“How much more beautiful it must have been in the days when the only place a thought could make its mark was the human brain and anybody wanting to squelch ideas had to compact human heads, but even that wouldn't have helped, because real thoughts come from outside and travel with us like the noodle soup we take to work; in other words, inquisitors burn books in vain. If a book has anything to say, it burns with a quiet laugh, because any book worth its salt points up and out of itself.”
Hanta is a man who lives and faces his regrets every day. What an irony to have your daily bread come from destroying that which you love the most!
“Rare books perish in my press, under my hands, yet I am unable to stop their flow: I am nothing but a refined butcher.”
He guzzles down copious quantities of beer in order to keep up with the job he both loves and loathes. He also drinks in order to “go to the heart” of what he reads.
“I drink to make me think better, to go to the heart of what I read, because what I read I read not for the fun of it or to kill time or fall asleep; I, who live in a land that has known how to read and write for fifteen generations, drink so that what I read will prevent me from falling into everlasting sleep,”
yet another reference to the proverbial death of a nation under political duress.
All the while, Hanta spirits away the items lined up for destruction,trying to salvage a small part of the fortune he has to destroy each day; although his home is overflowing with books. He reads incessantly, often stealing moments at work to do so. Privately, he sanctifies every bale he makes either by covering the outside with an artistic reproduction or by concealing one of his favorite books in the middle of the bale.
The story is full of literary references, spliced in with Hanta's memories and astute observations. The whole thing is told in a spiraling narrative that returns to the heart of the story over and over again, tiding over the many inconsequential yet insightful diversions.
“And so everything I see in this world, it all moves backward and forward at the same time, like a blacksmith’s bellows, like everything in my press, turning into its opposite at the command of red and green buttons, and that’s what makes the world go round."
This, however, does not mean that the tale doesn't have a direction, and an ending, which it does: as appropriate and devastating as one could wish for.
Hanta’s solitary bookish life, his dreams of the future, his well-oiled routine – all this comes to an end when he pays a visit to a new compacting plant and sees an enormous apparatus staffed by young workers. In dismay, he watches the entire print-runs of books pass straight from press to pulper, with no one even taking notice.
“Like ripping out the innards of live chickens”, Hanta thinks. The larger and more efficient machine also looms as the harbinger of death for smaller presses; and Hanta is quick to realize that he, too, will soon be out of the job that is at the core of his existence. His chosen way out of the impending doom is ultimately tragic:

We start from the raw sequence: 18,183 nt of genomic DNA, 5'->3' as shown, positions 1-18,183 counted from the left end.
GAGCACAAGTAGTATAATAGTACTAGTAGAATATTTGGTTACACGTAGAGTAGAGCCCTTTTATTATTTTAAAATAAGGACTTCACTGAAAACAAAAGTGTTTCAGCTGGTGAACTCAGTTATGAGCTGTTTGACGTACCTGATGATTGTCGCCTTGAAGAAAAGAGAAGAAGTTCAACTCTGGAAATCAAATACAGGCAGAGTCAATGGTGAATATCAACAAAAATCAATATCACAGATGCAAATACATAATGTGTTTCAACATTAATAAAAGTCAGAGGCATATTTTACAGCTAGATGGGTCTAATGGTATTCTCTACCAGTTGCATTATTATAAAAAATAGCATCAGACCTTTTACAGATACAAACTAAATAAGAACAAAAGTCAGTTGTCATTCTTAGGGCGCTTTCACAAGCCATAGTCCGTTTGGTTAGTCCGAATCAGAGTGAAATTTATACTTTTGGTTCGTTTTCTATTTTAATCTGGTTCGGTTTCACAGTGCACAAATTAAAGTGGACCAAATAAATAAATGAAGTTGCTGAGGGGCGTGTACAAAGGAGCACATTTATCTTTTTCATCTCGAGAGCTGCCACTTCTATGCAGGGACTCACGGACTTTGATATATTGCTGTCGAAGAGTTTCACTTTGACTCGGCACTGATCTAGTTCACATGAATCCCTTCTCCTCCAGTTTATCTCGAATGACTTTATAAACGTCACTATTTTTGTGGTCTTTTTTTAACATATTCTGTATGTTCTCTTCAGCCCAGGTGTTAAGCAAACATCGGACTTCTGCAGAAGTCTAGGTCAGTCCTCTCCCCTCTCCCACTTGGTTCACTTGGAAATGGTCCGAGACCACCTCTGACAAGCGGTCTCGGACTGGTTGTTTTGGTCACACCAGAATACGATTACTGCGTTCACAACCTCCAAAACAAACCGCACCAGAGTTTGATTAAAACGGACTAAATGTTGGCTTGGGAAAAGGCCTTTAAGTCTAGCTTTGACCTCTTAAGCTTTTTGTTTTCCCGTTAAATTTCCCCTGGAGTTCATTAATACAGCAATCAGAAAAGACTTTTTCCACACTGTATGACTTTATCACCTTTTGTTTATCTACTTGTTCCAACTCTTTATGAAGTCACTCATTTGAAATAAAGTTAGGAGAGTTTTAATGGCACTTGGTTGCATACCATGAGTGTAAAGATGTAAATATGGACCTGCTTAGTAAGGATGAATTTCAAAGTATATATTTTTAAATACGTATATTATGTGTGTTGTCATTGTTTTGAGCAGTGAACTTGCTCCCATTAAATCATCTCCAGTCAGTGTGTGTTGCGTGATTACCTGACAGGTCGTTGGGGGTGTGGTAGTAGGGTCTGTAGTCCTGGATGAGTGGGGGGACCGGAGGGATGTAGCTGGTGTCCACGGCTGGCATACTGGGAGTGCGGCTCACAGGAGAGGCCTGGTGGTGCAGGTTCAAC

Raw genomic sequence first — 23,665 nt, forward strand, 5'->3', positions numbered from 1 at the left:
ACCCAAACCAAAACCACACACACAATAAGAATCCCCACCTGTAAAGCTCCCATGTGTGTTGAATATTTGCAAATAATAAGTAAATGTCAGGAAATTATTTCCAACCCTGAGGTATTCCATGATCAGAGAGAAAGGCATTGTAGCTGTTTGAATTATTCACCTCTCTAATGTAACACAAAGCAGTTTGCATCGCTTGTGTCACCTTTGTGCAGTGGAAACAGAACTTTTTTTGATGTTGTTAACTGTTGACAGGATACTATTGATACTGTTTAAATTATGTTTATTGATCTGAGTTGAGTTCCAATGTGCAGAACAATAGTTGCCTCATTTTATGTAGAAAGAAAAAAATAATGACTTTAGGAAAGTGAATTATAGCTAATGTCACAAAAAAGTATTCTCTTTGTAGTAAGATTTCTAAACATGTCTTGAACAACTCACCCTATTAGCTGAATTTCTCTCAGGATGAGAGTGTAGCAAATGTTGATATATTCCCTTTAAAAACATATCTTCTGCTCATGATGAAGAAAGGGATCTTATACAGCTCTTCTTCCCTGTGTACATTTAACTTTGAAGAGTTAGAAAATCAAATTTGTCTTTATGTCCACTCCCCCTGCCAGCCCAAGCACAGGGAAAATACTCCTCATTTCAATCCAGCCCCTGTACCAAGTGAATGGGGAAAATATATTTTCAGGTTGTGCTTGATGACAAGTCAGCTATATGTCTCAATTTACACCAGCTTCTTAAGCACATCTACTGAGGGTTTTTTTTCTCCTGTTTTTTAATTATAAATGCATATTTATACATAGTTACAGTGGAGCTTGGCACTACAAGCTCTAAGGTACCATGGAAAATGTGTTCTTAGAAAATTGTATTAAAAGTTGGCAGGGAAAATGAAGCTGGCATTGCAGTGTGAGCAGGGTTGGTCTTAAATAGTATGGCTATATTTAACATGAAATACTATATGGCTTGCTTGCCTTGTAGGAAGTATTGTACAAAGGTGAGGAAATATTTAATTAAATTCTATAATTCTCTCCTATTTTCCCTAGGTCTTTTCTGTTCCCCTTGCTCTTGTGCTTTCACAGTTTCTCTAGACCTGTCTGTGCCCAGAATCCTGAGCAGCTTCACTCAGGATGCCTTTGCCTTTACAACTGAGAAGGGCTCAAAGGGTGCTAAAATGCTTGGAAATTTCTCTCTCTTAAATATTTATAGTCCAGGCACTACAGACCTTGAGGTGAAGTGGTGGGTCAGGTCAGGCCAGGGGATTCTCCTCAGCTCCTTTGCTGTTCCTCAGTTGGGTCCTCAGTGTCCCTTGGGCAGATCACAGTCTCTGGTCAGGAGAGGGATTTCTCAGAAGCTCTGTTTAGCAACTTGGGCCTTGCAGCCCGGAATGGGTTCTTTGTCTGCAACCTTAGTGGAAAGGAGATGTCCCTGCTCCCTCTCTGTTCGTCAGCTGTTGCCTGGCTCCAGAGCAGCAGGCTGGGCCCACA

“I refuse to be driven from Paradise, I am in my cellar and no one can turn me out, no one can dismiss me.”
If his life and labor have been about preserving books and his own soul, Hanta’s suicide becomes a political statement against the mindless pursuit of machine-like efficiency, the destruction of culture and individuality, and totalitarianism overall.
My only regret was that I know I would have got so much more out of the book if I knew the slightest thing about Czech culture, literature and history. Well, there’s one way to help that: read more Bohumil Hrabal.
When I started reading this book, the Boston bombings hadn't yet happened and Chechnya was a country that had been conveniently forgotten like so many...moreWhen I started reading this book, the Boston bombings hadn't yet happened and Chechnya was a country that had been conveniently forgotten like so many war-torn nations of the world. It was therefore with feelings of apprehension and excitement at getting to know a little more about the Soviet Union, my latest interest, that I picked this one up.
Then of course, there was a bomb blast. People died and , suddenly, the internet was flooded with information on this seemingly insignificant nation with an area a tenth of Wisconsin and a population of a little more than a million.
This review is special for reasons I cannot quite describe. The haunting descriptions that Seirstad comes up with through her impeccable accounts of this war-zone will stay with you for a lifetime.
The political reason behind the Chechen Wars is simple: Dudayev wanted Chechnya to break away not just from the Soviet Union but from Russia as well. Boris Yeltsin, the driving force behind the fall of the Soviet Union, wanted to keep Russia's borders intact at any cost and refused to accept secession. Dudayev began a war of words with Yeltsin. “Russianism is worse than Nazism”, “Boris Yeltsin heads a gang of murderers” and his regime is the “diabolic heir to a totalitarian monster.” For its part, the Russian government introduced an amazingly ineffective trade embargo and cut important subsidies; the only thing the Russian state paid was pensions to help local Russians remain in Chechnya. The huge reduction in financial aid added to the chaos and corruption, and soon Dudayev's regime was even less able to pay salaries than Governments elsewhere in Russia. A Moscow bank robbery by Chechen criminals netted almost a billion dollars; most of the money was brought back to Chechnya. Grozny became a center of smuggling, fraud and money laundering, while the government's role in the republic was collapsing. Meanwhile, the hawks in Yeltsin's administration wanted a “small victorious war”, something that would increase their popularity among nationalistic Russians after an ultra-nationalist candidate, Vladimir Zhirnovsky, had won about every fourth vote in the parliamentary election. However, the main reason for invading Chechnya was the political ambitions of Yeltsin and his inner circle. If Chechnya seceded, the spirit of rebellion could spread through rest of North Caucasus, and all of Russia could fall apart.
Chechnya: the wolf, however, would not relent. The separatists chose this beast as the emblem of their republic. The free, wild wolf was the Chechen, the tame, cowardly dog was the Russian. It was after all, the only animal that dared to take on something stronger than itself. What it lacked in strength and size, it made up for with limitless audacity and courage. It loved freedom, could not be tamed, and would rather die fighting that surrender.